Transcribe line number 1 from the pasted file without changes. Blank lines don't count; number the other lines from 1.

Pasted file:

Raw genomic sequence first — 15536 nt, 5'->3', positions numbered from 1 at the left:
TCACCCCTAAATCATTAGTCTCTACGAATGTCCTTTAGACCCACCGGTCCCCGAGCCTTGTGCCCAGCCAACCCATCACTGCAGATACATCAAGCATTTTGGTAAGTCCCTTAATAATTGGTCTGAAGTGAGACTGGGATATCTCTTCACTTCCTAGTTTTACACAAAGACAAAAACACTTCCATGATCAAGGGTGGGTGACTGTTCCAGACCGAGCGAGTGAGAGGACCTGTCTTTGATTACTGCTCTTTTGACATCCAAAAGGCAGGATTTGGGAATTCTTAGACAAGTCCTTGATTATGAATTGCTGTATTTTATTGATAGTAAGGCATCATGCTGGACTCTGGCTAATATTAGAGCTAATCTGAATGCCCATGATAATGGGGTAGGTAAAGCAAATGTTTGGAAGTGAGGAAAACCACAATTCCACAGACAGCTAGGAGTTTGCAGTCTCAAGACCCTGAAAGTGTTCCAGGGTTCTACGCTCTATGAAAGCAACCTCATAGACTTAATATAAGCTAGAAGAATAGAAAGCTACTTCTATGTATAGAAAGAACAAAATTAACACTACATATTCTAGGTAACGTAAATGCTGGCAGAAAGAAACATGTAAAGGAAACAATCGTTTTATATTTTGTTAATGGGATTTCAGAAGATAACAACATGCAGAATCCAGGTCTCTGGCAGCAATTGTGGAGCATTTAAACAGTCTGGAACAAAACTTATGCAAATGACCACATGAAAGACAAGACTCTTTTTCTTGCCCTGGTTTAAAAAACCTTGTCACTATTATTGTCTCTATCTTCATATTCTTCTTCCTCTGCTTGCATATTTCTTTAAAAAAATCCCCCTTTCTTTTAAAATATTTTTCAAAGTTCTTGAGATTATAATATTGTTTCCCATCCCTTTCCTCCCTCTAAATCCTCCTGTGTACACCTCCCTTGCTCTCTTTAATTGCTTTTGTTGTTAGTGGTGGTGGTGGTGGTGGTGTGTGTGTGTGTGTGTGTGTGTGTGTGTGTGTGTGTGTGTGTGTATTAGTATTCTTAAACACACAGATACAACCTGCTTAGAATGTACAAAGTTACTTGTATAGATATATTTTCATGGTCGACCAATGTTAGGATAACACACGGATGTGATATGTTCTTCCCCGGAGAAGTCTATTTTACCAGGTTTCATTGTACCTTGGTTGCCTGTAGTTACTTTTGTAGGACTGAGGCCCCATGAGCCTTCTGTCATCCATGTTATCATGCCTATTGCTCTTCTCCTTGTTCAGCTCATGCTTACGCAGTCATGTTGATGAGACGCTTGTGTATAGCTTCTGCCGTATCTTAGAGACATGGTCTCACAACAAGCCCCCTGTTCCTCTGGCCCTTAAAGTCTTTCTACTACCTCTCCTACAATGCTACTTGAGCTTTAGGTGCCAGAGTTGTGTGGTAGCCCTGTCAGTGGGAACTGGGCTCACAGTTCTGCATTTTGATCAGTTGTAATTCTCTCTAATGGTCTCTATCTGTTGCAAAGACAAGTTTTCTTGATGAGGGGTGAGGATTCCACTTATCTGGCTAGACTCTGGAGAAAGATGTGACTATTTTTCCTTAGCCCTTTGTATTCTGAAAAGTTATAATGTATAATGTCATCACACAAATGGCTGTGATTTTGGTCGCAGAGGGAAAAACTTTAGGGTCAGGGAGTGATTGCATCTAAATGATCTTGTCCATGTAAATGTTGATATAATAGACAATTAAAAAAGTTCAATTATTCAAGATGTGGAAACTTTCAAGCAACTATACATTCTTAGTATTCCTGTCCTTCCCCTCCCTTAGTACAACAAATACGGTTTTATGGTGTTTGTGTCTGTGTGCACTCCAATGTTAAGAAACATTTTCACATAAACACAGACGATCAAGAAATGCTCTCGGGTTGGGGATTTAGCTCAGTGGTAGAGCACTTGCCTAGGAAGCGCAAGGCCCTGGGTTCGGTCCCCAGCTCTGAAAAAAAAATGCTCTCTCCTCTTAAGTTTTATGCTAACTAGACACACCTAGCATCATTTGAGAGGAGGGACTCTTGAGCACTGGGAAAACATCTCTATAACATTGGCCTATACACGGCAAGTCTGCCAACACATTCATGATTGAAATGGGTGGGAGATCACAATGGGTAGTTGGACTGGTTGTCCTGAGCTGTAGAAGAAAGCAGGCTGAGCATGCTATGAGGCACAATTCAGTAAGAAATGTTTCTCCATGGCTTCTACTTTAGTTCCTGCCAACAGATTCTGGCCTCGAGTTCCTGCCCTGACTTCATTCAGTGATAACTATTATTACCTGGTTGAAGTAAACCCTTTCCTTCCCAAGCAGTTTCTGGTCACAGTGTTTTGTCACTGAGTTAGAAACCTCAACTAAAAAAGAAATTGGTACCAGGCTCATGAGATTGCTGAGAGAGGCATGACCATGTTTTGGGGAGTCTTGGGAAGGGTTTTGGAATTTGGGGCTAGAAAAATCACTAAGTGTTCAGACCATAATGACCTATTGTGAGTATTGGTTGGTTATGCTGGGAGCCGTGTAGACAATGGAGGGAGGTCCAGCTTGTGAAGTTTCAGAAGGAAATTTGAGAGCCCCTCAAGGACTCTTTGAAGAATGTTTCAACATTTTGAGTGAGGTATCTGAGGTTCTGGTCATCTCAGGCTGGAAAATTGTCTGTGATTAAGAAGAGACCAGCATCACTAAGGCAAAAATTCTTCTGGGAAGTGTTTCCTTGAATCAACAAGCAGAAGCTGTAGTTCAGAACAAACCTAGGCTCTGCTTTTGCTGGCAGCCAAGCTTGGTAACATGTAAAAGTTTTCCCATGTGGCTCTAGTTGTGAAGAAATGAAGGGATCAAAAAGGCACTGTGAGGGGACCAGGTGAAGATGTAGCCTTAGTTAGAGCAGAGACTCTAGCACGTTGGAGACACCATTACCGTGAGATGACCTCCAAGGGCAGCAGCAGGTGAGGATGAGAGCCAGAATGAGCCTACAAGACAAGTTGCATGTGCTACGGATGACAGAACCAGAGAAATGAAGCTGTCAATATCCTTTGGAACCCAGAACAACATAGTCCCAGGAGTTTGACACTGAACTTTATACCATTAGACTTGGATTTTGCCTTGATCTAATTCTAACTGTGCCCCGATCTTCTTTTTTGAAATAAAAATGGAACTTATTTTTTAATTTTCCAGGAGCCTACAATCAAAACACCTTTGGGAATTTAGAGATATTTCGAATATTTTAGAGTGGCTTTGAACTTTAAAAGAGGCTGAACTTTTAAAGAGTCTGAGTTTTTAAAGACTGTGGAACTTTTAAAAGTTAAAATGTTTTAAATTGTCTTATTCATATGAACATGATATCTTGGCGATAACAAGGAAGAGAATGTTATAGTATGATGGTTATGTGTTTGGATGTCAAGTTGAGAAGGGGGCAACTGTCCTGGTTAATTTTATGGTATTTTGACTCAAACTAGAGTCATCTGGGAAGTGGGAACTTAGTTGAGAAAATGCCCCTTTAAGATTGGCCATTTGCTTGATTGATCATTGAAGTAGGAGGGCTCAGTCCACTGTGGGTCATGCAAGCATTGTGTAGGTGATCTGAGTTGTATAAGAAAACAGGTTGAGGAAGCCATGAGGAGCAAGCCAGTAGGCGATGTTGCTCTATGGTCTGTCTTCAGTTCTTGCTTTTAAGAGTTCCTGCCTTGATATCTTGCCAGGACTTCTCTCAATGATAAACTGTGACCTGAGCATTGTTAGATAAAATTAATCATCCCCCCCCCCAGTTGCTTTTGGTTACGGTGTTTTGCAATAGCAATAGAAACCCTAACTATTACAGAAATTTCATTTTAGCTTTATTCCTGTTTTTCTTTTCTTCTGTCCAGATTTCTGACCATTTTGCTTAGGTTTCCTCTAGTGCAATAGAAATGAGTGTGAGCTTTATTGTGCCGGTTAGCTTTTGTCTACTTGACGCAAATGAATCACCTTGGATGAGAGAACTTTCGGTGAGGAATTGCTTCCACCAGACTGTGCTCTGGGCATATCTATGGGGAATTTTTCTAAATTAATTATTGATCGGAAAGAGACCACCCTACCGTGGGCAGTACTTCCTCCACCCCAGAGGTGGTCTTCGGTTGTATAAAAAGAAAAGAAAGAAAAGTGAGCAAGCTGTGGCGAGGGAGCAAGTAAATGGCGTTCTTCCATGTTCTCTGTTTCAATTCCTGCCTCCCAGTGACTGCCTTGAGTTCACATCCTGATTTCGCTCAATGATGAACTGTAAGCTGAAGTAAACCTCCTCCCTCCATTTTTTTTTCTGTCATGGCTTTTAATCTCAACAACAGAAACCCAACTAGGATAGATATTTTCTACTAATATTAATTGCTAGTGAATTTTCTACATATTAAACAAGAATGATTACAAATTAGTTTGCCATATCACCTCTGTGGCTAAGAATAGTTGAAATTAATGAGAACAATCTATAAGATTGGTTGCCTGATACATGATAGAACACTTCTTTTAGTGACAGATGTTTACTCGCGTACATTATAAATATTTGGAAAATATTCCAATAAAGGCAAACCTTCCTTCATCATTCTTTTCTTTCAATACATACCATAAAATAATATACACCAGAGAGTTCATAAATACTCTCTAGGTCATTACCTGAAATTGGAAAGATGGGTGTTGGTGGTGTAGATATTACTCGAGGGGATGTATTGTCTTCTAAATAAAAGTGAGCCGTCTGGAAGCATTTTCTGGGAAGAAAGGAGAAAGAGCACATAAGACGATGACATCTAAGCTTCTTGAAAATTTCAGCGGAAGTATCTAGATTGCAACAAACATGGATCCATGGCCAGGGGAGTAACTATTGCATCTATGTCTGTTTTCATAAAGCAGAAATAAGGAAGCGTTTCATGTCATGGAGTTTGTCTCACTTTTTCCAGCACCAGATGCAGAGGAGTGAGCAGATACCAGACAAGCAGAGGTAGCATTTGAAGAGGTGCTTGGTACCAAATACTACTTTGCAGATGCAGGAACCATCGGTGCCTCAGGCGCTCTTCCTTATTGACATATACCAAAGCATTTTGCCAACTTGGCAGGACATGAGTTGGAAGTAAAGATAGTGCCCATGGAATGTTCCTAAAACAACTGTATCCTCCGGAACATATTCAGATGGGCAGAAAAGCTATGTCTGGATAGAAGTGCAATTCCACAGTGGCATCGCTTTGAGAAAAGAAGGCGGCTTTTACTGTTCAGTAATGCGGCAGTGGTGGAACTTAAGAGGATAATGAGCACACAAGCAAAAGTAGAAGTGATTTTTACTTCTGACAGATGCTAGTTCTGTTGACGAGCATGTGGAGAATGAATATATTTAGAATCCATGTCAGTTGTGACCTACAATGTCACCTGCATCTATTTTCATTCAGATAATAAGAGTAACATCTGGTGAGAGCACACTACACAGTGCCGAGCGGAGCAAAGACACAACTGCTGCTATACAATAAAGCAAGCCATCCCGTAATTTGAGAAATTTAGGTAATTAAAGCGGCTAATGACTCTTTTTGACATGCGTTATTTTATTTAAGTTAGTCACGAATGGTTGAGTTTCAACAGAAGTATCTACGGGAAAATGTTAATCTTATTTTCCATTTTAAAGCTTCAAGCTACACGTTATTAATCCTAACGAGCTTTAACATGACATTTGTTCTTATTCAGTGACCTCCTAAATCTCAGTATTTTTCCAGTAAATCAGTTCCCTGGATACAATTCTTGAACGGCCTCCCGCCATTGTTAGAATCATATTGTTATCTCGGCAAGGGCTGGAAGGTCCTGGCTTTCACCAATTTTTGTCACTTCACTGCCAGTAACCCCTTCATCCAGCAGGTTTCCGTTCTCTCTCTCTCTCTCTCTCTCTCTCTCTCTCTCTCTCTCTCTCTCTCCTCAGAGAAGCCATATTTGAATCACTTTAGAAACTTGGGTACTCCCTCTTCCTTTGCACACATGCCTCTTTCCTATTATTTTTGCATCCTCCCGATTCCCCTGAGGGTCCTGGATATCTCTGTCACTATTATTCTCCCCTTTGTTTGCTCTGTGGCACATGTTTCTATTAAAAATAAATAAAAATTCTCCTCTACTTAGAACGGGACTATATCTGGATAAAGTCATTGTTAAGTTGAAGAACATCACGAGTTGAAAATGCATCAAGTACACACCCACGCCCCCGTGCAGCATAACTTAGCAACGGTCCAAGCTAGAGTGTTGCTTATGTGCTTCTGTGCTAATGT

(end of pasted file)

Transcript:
Raw genomic sequence first — 15536 nt, 5'->3', positions numbered from 1 at the left: